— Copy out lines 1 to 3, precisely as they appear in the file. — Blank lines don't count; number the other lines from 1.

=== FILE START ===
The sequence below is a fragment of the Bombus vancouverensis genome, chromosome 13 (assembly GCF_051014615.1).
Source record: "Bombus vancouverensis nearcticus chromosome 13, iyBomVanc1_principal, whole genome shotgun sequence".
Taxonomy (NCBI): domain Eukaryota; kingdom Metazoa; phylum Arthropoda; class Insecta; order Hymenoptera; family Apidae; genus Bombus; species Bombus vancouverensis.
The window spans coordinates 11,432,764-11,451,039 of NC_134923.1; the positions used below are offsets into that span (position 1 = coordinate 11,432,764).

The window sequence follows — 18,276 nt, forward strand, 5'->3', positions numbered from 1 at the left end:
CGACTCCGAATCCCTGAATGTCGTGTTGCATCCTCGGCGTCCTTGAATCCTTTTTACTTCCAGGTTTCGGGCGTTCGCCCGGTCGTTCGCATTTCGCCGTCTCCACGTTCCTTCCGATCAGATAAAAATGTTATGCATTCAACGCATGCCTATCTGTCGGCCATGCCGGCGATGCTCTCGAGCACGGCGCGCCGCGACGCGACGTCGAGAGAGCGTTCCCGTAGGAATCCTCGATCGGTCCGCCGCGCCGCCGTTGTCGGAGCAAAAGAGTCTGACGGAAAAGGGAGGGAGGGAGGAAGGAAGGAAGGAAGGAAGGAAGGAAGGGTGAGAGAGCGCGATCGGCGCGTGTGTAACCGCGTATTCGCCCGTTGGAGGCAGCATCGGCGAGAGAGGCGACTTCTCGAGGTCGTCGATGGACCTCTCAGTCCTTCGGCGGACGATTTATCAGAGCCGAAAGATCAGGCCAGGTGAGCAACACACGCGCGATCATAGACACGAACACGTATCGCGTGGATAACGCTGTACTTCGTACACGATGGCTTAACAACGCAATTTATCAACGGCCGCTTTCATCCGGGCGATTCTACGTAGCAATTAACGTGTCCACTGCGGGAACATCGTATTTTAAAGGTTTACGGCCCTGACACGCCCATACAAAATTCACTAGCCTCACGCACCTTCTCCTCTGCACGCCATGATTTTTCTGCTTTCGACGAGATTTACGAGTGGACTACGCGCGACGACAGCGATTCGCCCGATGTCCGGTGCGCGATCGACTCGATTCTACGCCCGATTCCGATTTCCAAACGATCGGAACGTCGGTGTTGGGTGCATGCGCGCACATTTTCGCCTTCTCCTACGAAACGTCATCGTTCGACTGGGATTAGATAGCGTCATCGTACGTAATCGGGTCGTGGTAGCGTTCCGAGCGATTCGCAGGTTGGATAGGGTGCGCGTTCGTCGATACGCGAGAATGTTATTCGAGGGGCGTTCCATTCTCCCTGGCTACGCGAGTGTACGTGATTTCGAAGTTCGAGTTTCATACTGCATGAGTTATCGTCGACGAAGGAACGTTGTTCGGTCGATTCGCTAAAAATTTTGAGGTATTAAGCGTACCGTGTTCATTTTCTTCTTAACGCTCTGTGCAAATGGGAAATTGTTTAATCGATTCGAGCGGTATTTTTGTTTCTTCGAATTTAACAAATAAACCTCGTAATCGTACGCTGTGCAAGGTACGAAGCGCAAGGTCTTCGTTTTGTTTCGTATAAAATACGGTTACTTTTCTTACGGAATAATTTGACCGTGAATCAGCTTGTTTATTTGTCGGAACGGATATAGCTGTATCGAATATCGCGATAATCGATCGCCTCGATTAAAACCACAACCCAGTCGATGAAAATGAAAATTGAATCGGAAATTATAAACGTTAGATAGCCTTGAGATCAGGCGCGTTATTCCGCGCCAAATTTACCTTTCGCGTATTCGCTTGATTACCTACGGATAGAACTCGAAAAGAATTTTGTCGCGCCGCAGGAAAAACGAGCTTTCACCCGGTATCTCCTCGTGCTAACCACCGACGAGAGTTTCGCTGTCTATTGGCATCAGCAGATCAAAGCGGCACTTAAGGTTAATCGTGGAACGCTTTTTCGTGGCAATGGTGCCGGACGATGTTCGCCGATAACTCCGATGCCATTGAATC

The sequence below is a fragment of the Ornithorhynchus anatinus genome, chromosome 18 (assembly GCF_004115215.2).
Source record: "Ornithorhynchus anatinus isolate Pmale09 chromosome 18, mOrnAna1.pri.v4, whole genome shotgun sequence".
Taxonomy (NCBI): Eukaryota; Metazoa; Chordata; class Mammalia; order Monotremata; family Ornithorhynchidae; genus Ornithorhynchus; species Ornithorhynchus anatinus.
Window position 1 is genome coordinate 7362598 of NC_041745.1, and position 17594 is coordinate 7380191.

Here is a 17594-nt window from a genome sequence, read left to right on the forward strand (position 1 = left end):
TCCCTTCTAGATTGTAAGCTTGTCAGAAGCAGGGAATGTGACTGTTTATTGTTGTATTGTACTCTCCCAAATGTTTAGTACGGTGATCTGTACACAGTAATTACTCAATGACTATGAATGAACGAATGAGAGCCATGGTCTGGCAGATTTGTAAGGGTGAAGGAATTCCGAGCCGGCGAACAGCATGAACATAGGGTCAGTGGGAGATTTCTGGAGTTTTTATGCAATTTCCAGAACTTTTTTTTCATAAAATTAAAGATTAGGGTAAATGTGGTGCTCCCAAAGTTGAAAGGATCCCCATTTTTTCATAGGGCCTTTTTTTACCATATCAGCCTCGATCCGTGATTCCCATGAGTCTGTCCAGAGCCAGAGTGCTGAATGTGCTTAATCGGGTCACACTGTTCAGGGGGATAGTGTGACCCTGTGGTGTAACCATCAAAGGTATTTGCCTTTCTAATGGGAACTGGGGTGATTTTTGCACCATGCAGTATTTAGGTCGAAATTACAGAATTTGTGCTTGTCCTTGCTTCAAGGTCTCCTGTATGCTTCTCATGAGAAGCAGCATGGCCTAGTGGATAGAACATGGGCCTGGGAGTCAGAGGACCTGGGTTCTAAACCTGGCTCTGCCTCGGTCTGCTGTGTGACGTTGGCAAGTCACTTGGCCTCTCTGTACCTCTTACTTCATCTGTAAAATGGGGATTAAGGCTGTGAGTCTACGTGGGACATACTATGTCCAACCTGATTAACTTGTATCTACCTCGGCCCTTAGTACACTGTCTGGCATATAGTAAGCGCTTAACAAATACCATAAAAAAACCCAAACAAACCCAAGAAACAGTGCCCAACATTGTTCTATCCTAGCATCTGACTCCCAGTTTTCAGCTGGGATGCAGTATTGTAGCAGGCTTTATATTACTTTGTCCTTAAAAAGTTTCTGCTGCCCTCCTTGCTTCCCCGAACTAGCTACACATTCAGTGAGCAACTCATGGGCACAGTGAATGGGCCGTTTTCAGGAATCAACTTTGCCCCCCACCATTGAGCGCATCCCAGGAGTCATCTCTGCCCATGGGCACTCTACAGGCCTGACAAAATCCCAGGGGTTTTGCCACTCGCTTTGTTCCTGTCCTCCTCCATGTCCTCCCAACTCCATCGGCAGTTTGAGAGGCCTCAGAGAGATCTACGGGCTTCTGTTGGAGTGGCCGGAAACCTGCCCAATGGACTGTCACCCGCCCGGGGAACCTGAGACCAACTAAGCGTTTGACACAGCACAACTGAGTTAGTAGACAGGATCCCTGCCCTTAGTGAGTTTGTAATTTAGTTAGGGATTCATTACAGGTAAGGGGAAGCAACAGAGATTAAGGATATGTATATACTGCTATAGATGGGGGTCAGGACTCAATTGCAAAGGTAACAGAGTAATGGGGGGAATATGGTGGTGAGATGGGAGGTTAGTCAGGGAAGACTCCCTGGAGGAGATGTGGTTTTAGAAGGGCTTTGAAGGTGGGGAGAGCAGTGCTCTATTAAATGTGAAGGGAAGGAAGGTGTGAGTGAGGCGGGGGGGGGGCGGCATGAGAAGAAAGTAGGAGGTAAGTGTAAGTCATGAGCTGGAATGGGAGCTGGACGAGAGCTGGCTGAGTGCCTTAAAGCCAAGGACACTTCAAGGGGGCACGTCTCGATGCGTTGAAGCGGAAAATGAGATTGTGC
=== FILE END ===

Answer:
The sequence below is a fragment of the Bombus vancouverensis genome, chromosome 13 (assembly GCF_051014615.1).
Source record: "Bombus vancouverensis nearcticus chromosome 13, iyBomVanc1_principal, whole genome shotgun sequence".
Taxonomy (NCBI): domain Eukaryota; kingdom Metazoa; phylum Arthropoda; class Insecta; order Hymenoptera; family Apidae; genus Bombus; species Bombus vancouverensis.